But rather than merely relying on the economy to deliver the goods (as it may fail to do in an era when growth has become decoupled from living standards), the Tories need to demonstrate that they have their own ideas to raise voters' incomes. Right now, on the defining issue of low pay, Miliband has the pitch all to himself. 

Ed Miliband speaks at the Labour conference in Brighton last month. Photograph: Getty Images.

George Eaton is political editor of the New Statesman.

Photo: Getty Images
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Autumn Statement 2015: George Osborne abandons his target

How will George Osborne close the deficit after his U-Turns? Answer: he won't, of course. 

“Good governments U-Turn, and U-Turn frequently.” That’s Andrew Adonis’ maxim, and George Osborne borrowed heavily from him today, delivering two big U-Turns, on tax credits and on police funding. There will be no cuts to tax credits or to the police.

The Office for Budget Responsibility estimates that, in total, the government gave away £6.2 billion next year, more than half of which is the reverse to tax credits.

Osborne claims that he will still deliver his planned £12bn reduction in welfare. But, as I’ve written before, without cutting tax credits, it’s difficult to see how you can get £12bn out of the welfare bill. Here’s the OBR’s chart of welfare spending:

The government has already promised to protect child benefit and pension spending – in fact, it actually increased pensioner spending today. So all that’s left is tax credits. If the government is not going to cut them, where’s the £12bn come from?

A bit of clever accounting today got Osborne out of his hole. The Universal Credit, once it comes in in full, will replace tax credits anyway, allowing him to describe his U-Turn as a delay, not a full retreat. But the reality – as the Treasury has admitted privately for some time – is that the Universal Credit will never be wholly implemented. The pilot schemes – one of which, in Hammersmith, I have visited myself – are little more than Potemkin set-ups. Iain Duncan Smith’s Universal Credit will never be rolled out in full. The savings from switching from tax credits to Universal Credit will never materialise.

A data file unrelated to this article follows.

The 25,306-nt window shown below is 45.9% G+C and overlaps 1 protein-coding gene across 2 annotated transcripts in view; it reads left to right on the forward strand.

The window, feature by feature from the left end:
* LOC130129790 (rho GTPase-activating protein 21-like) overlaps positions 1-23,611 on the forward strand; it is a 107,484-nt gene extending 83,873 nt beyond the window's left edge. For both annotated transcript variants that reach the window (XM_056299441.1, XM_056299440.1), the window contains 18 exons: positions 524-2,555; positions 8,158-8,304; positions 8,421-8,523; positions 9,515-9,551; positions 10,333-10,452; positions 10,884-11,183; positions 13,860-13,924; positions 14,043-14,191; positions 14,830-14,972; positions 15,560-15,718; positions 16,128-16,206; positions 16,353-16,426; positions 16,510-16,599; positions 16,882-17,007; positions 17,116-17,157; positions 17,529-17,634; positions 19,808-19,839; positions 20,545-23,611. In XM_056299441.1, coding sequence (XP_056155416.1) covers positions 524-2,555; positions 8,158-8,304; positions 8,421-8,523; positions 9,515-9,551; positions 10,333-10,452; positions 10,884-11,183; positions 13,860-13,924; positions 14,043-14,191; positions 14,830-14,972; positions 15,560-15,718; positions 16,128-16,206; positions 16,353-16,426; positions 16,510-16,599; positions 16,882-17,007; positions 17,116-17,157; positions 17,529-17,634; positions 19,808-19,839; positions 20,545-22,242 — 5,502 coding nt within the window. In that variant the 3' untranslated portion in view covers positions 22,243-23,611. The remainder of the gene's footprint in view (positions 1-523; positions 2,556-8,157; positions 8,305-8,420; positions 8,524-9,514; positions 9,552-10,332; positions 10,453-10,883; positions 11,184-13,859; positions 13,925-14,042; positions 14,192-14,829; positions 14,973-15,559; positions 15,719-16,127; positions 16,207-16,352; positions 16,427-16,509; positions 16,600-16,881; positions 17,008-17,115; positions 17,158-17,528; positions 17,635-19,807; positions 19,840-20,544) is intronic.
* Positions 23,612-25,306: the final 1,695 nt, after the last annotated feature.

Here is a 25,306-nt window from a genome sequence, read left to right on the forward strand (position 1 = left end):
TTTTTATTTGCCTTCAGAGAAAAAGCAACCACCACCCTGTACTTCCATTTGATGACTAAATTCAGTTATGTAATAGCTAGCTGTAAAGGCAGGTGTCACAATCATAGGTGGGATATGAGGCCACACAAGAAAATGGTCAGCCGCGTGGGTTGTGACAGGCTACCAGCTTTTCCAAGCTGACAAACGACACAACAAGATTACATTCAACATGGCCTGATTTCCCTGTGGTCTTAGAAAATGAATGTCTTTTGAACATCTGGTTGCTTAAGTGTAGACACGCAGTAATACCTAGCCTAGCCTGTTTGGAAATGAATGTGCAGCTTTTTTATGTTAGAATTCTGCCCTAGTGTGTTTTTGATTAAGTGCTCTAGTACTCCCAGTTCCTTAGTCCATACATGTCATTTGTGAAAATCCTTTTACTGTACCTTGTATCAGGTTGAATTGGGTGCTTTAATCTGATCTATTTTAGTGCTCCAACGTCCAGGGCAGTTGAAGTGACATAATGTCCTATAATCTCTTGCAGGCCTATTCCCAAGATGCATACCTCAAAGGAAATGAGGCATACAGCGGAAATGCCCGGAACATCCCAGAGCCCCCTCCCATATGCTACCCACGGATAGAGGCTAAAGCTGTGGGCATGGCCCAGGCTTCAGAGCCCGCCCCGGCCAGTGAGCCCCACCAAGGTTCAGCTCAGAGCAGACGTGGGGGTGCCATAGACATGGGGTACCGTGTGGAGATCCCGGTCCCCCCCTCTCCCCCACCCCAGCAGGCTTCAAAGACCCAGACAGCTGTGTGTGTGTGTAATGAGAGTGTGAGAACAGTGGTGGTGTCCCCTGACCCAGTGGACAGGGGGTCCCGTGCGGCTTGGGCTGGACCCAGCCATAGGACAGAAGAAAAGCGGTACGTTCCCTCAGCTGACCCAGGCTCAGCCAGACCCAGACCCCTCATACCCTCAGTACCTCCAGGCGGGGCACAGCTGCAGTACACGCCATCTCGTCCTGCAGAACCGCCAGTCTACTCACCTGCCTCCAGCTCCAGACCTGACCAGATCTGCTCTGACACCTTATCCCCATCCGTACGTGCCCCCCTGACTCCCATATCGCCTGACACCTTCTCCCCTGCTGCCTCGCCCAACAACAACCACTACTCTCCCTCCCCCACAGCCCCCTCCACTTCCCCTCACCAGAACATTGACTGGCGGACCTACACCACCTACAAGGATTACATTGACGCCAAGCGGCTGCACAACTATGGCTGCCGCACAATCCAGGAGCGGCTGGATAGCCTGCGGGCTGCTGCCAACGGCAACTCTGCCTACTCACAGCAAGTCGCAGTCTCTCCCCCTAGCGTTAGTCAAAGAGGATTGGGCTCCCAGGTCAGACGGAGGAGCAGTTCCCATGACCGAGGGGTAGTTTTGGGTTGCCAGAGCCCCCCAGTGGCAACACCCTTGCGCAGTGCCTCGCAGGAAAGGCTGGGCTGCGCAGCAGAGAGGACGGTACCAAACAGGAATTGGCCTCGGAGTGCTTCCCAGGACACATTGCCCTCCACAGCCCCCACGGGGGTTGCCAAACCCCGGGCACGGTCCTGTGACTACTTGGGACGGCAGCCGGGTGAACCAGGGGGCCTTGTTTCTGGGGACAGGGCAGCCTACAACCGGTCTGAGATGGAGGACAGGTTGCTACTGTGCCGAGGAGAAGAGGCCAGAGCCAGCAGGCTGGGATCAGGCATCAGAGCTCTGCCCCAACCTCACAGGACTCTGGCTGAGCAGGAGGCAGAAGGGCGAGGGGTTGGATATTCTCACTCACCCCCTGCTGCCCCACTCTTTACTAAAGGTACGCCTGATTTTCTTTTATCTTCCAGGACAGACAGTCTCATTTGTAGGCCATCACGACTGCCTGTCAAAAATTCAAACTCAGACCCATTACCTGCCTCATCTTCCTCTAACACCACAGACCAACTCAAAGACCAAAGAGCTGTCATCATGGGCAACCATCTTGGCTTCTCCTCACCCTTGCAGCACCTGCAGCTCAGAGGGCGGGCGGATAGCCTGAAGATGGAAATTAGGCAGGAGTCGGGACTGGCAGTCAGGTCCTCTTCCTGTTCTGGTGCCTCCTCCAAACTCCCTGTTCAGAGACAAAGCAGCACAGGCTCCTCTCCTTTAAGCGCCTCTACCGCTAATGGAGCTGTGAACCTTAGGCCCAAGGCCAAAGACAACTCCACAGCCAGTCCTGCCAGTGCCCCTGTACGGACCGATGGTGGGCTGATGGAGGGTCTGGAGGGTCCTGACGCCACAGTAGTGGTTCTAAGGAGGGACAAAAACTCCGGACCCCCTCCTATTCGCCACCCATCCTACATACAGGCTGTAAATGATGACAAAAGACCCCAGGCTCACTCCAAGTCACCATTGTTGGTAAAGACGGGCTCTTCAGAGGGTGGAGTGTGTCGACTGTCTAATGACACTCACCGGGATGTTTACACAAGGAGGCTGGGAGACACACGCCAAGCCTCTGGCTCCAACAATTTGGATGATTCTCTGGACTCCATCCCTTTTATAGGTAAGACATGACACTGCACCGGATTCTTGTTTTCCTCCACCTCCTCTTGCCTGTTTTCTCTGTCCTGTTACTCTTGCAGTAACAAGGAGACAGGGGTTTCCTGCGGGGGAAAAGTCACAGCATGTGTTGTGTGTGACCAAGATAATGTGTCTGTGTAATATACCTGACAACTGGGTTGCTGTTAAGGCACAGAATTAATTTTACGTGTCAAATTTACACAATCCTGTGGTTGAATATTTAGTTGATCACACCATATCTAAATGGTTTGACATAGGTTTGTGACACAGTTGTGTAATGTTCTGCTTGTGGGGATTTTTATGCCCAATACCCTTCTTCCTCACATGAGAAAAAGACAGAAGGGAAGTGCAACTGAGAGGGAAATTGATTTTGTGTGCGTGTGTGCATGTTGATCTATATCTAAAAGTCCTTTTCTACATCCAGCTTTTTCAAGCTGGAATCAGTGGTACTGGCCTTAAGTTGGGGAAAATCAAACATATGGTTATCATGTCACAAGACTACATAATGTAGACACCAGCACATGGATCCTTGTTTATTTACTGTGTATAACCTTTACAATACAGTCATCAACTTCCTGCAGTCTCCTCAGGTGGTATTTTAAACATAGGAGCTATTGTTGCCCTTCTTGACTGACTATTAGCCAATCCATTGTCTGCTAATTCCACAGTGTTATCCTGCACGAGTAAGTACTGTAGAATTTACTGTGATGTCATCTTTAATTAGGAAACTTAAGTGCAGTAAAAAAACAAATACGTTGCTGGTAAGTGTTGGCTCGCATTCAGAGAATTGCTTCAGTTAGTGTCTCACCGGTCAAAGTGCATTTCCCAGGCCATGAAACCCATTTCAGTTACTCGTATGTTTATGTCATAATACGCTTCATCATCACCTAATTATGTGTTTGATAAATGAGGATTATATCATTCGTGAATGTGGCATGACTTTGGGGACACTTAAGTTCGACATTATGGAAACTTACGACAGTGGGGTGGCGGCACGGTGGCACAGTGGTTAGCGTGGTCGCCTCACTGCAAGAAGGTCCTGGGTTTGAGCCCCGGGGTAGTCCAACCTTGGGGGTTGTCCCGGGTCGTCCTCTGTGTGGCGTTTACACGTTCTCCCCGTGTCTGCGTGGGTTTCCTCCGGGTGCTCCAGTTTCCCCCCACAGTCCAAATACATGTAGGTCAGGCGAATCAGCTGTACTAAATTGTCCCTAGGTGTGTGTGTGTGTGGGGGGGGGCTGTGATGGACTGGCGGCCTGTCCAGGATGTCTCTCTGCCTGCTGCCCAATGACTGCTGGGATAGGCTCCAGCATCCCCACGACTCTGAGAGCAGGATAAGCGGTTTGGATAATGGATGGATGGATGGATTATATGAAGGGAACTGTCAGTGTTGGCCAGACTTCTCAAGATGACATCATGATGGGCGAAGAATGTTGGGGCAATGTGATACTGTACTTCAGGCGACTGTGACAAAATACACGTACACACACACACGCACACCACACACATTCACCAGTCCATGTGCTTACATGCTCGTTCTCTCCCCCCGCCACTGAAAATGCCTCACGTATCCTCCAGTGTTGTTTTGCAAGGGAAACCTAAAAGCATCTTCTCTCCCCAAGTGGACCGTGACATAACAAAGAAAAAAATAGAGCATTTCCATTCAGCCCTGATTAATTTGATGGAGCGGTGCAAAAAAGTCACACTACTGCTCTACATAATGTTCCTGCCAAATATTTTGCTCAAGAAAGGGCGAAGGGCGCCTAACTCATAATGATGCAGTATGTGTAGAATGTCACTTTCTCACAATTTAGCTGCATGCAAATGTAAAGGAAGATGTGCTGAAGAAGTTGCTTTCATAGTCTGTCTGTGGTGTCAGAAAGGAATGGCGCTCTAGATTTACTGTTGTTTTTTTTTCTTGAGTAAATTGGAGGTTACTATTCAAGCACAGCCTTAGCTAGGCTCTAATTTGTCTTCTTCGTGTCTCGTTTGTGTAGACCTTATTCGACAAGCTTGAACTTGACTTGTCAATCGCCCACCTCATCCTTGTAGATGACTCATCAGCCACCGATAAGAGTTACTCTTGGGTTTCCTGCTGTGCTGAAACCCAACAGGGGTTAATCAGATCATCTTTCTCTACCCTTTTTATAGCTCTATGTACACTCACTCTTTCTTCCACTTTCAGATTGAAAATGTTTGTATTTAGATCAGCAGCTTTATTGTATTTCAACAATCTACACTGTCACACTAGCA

The £12bn is smaller, too, than it was this time last week. Instead of cutting £12bn from the welfare budget by 2017-8, the government will instead cut £12bn by the end of the parliament – a much smaller task.

That’s not to say that the cuts to departmental spending and welfare will be painless – far from it. Employment Support Allowance – what used to be called incapacity benefit and severe disablement benefit – will be cut down to the level of Jobseekers’ Allowance, while the government will erect further hurdles to claimants. Cuts to departmental spending will mean a further reduction in the numbers of public sector workers.  But it will be some way short of the reductions in welfare spending required to hit Osborne’s deficit reduction timetable.

So, where’s the money coming from? The answer is nowhere. What we'll instead get is five more years of the same: increasing household debt, austerity largely concentrated on the poorest, and yet more borrowing. As the last five years proved, the Conservatives don’t need to close the deficit to be re-elected. In fact, it may be that having the need to “finish the job” as a stick to beat Labour with actually helped the Tories in May. They have neither an economic imperative nor a political one to close the deficit. 

Stephen Bush is editor of the Staggers, the New Statesman’s political blog.